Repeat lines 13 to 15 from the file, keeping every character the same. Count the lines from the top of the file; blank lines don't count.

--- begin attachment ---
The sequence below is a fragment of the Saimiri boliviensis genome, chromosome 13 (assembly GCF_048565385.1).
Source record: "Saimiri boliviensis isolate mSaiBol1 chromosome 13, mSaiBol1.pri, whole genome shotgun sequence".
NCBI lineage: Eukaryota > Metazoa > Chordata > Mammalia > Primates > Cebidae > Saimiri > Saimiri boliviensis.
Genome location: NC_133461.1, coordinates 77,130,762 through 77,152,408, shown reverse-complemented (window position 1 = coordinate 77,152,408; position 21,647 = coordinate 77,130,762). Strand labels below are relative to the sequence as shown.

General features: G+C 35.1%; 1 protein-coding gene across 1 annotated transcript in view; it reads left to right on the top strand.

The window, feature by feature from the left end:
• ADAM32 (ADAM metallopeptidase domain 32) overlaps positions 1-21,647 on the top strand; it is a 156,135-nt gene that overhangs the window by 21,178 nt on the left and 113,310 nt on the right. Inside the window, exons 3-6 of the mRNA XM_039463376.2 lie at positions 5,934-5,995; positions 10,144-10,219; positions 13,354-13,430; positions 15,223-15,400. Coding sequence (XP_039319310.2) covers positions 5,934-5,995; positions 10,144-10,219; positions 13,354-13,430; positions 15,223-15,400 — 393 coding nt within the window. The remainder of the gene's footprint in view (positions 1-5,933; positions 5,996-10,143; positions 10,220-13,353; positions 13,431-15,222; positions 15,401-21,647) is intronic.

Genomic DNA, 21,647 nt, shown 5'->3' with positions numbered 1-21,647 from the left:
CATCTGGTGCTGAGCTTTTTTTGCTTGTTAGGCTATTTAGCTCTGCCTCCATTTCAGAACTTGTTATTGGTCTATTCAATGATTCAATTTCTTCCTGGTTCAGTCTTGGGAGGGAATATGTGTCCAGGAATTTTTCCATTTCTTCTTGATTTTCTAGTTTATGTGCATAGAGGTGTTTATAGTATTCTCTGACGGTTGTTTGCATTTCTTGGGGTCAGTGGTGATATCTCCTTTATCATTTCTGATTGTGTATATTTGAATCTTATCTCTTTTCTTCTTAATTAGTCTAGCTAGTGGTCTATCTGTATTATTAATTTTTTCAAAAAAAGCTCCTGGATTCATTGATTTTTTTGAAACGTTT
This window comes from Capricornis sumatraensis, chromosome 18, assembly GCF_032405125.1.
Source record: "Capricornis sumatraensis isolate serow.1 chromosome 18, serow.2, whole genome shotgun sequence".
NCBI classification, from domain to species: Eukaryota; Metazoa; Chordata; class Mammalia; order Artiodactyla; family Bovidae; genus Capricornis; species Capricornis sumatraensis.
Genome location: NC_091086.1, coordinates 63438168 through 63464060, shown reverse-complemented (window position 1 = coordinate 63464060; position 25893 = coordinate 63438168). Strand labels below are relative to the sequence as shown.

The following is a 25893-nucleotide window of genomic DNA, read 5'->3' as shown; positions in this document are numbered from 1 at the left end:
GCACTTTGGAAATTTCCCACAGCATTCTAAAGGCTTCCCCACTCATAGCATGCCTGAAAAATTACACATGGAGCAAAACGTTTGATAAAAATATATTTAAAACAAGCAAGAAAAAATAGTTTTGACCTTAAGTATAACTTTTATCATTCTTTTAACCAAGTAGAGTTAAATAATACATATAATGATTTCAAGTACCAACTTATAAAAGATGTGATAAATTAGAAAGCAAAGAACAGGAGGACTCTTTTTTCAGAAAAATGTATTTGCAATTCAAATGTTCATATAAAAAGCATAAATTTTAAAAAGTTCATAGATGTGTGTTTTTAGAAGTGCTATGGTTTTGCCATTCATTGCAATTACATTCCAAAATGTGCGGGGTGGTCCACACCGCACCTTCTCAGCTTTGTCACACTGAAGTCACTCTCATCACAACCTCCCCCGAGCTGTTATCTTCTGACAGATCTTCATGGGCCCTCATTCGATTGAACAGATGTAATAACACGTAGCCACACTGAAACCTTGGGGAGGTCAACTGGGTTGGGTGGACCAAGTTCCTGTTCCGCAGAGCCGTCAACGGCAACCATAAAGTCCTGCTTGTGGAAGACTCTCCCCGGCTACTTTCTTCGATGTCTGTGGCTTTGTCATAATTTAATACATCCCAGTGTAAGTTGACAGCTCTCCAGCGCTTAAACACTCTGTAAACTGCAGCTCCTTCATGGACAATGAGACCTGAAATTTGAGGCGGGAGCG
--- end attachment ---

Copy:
Genome location: NC_091086.1, coordinates 63438168 through 63464060, shown reverse-complemented (window position 1 = coordinate 63464060; position 25893 = coordinate 63438168). Strand labels below are relative to the sequence as shown.

The following is a 25893-nucleotide window of genomic DNA, read 5'->3' as shown; positions in this document are numbered from 1 at the left end:
GCACTTTGGAAATTTCCCACAGCATTCTAAAGGCTTCCCCACTCATAGCATGCCTGAAAAATTACACATGGAGCAAAACGTTTGATAAAAATATATTTAAAACAAGCAAGAAAAAATAGTTTTGACCTTAAGTATAACTTTTATCATTCTTTTAACCAAGTAGAGTTAAATAATACATATAATGATTTCAAGTACCAACTTATAAAAGATGTGATAAATTAGAAAGCAAAGAACAGGAGGACTCTTTTTTCAGAAAAATGTATTTGCAATTCAAATGTTCATATAAAAAGCATAAATTTTAAAAAGTTCATAGATGTGTGTTTTTAGAAGTGCTATGGTTTTGCCATTCATTGCAATTACATTCCAAAATGTGCGGGGTGGTCCACACCGCACCTTCTCAGCTTTGTCACACTGAAGTCACTCTCATCACAACCTCCCCCGAGCTGTTATCTTCTGACAGATCTTCATGGGCCCTCATTCGATTGAACAGATGTAATAACACGTAGCCACACTGAAACCTTGGGGAGGTCAACTGGGTTGGGTGGACCAAGTTCCTGTTCCGCAGAGCCGTCAACGGCAACCATAAAGTCCTGCTTGTGGAAGACTCTCCCCGGCTACTTTCTTCGATGTCTGTGGCTTTGTCATAATTTAATACATCCCAGTGTAAGTTGACAGCTCTCCAGCGCTTAAACACTCTGTAAACTGCAGCTCCTTCATGGACAATGAGACCTGAAATTTGAGGCGGGAGCG